Weirdly, the book I’ve spent most time with recently isn’t on my copywriter reading list for this month.
It’s a book called Skippy Dies by Paul Murray.
So, how come it hasn’t made it?
Well, the first two thirds are great. A really noisy, messy novel that’s full of life. But I’ve really struggled with the last part of the book and for that reason I’m going to relegate it to an honourable mention, rather than a full recommendation.
Plus, there are three other books I really think you should read before you get to Skippy Dies.
Here they are:
Choose Yourself by James Altucher
A surprise in the sense that it could be considered a self-help book…
But more so because I 100% recommend you read it even if it is a self-help book.
In fact, I was so moved by it myself that I contacted James and interviewed him about the book and writing in general. You can watch the interview right here.
So, why did I enjoy this so much?
Well, aside from the mentions of Woody Allen, Kurt Vonnegut and various other cultural characters that I relate to – it seems a very authentic book.
Indeed, James is a very authentic writer. He writes openly. He writes honestly.
But Glenn, is it a self-help book?
Well, as James explained when I spoke to him – he wrote about how he helped himself in the hope that it would inspire those looking in. I think it succeeds in doing that. It’s not preachy. It’s not self-aggrandizing. And it’s not waffly, like so many of its contemporaries.
Instead, it’s direct. It’s full of ideas. And it’s pretty funny too.
That’s why I recommend you keep an open mind and give it a read yourself. (And let me know what you think.)
Motherless Brooklyn by Jonathan Lethem
But there is still a very authentic feel to it.
I’m a big fan of Lethem’s work and his novel The Fortress of Solitude is excellent. This is its predecessor.
The good news is: it’s damn good too.
It’s largely narrated by an orphan called Lionel Essrog who also suffers from Tourette’s. He’s hired – along with three fellow orphans – by the charismatic Frank Minna, as a driver for his limo service-cum-private detective agency.
When Frank is murdered, Lionel takes it upon himself to solve the crime.
The novel comes to life through Lionel’s mind as he wrestles with the words and obsessions that force themselves out n his speech and in his actions, despite his best efforts to keep them internalised.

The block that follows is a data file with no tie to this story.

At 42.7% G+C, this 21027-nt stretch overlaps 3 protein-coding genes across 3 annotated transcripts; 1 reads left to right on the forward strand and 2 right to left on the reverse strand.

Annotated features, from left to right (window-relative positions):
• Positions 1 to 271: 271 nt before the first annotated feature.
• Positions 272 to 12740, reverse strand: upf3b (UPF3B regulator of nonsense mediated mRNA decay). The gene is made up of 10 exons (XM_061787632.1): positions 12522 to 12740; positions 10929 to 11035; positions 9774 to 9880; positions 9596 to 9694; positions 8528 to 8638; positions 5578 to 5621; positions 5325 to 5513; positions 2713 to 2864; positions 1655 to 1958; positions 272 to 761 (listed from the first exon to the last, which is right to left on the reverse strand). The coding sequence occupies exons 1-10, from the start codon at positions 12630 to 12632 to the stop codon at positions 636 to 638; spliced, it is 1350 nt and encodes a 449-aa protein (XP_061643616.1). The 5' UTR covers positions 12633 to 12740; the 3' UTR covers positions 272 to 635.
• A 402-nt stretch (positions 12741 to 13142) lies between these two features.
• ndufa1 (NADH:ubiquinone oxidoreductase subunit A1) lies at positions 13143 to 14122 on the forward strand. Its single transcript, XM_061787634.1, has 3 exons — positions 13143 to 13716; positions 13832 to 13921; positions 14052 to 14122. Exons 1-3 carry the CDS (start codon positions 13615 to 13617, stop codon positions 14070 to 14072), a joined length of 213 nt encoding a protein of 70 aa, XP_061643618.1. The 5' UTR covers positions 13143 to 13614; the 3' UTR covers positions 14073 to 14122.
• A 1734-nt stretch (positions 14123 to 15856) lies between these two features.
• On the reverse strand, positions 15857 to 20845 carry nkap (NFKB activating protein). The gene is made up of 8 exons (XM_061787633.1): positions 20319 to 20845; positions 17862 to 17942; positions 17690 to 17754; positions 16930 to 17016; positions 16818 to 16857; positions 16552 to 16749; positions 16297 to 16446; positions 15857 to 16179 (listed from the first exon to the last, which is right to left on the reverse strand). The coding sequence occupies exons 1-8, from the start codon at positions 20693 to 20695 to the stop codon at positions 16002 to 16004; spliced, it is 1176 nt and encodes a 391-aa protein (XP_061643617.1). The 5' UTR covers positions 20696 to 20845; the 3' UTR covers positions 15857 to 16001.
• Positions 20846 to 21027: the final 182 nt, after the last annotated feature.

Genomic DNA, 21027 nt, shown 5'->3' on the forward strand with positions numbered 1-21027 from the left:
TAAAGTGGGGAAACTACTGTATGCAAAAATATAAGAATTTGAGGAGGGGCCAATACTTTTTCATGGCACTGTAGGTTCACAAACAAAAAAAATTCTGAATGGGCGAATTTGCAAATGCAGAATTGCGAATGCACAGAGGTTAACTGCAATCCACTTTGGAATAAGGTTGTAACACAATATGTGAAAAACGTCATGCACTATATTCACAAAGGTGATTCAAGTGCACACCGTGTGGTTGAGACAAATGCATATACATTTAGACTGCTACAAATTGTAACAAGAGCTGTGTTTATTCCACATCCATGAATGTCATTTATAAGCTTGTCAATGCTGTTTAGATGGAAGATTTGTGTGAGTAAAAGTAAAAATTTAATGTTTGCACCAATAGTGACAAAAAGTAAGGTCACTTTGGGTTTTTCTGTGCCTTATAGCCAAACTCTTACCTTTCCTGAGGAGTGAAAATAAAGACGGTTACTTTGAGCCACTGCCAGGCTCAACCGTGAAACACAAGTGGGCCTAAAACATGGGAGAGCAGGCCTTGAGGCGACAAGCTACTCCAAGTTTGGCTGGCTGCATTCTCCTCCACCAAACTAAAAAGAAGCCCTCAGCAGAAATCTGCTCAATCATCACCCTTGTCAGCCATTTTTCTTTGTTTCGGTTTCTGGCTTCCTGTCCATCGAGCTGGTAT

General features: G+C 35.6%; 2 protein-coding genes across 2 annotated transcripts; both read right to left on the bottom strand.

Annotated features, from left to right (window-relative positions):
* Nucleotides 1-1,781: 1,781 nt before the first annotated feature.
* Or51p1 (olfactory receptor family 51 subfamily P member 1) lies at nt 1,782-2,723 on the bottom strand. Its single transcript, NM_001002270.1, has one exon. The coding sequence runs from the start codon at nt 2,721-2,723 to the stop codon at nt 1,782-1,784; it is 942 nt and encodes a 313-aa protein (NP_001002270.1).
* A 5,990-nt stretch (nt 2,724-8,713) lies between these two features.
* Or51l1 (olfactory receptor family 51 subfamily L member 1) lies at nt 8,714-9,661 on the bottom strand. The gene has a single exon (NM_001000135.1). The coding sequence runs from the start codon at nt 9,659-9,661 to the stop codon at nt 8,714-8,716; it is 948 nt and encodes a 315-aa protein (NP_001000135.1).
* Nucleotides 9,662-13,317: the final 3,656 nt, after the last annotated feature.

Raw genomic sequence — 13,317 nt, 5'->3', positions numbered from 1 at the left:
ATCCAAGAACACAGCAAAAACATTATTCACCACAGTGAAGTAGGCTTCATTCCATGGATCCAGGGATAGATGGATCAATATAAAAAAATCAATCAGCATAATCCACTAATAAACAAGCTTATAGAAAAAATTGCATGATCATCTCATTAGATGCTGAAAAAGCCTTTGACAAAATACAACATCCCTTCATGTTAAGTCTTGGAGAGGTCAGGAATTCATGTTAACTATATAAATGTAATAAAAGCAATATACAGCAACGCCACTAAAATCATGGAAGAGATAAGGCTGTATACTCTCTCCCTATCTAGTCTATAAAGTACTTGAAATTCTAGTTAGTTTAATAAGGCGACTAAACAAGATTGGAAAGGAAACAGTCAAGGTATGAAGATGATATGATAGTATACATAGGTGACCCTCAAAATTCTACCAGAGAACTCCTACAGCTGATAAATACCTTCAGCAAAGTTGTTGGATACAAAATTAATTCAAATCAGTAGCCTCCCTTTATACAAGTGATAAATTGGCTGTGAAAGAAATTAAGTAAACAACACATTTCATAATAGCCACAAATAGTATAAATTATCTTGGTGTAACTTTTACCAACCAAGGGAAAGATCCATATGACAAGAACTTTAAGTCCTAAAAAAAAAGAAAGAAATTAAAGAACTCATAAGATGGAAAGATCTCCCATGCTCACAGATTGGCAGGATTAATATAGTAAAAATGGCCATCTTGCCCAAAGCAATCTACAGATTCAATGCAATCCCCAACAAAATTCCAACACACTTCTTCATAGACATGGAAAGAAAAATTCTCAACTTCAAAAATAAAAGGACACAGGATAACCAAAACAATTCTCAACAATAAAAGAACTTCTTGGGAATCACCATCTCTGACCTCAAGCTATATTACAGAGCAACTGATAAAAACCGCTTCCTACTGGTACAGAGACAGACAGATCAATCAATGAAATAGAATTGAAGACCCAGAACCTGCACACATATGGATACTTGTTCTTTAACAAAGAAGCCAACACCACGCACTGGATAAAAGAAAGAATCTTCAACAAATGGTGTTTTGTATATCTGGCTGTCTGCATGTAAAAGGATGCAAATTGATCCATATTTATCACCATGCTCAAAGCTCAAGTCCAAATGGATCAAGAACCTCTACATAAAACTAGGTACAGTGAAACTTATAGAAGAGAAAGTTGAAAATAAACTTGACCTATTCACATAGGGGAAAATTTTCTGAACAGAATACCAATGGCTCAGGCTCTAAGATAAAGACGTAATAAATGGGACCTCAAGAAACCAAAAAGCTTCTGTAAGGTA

Obviously, the fact that Lionel suffers from Tourette’s allows Lethem to explore some interesting style ideas and though it can seem a little conceited at times, I think Lethem’s natural storytelling ability carries it through to a successful end.
It’s a really good read and if you can still catch some of the summer sun, this is one to enjoy outside, relaxing with a beer.
The Castle by Franz Kafka
Meanwhile, in the dark, depressing world of Kafka, K. is a land surveyor who believes he’s been hired by authorities in ‘the Castle’… but no one else seems to know about it. In fact, most people seem to want him to leave town.
Typically obtuse and typically unfinished (I think this was Kafka’s last novel), The Castle is confusing. But you know how these things are: they’re meant to be.
Now, I actually read The Castle years ago on a trip to Salzburg (it’s seemed appropriate) and I was brought back to it this month when I read a graphic novel interpretation published by Self Made Hero.
I love the graphic novels this little company is producing, but I’m undecided if this one adds to the original novel. I’m not sure. The fact that it attempts to visualise the intentionally confusing text seems contradictory. Hmmm. I’ll have to think more about it.
But while I do, you should at least read the original book. It’s enchanting. It’s aloof. It’s insightful.
In fact, when asked who my favourite writer is, I never say Kafka. Yet whenever I read him, I think he just might be. See what you think.
That’s all for this month – I hope that gives you some ideas for your reading.
And remember, if you’ve read any of the books I mention, please do share your thoughts on them in the comments section below.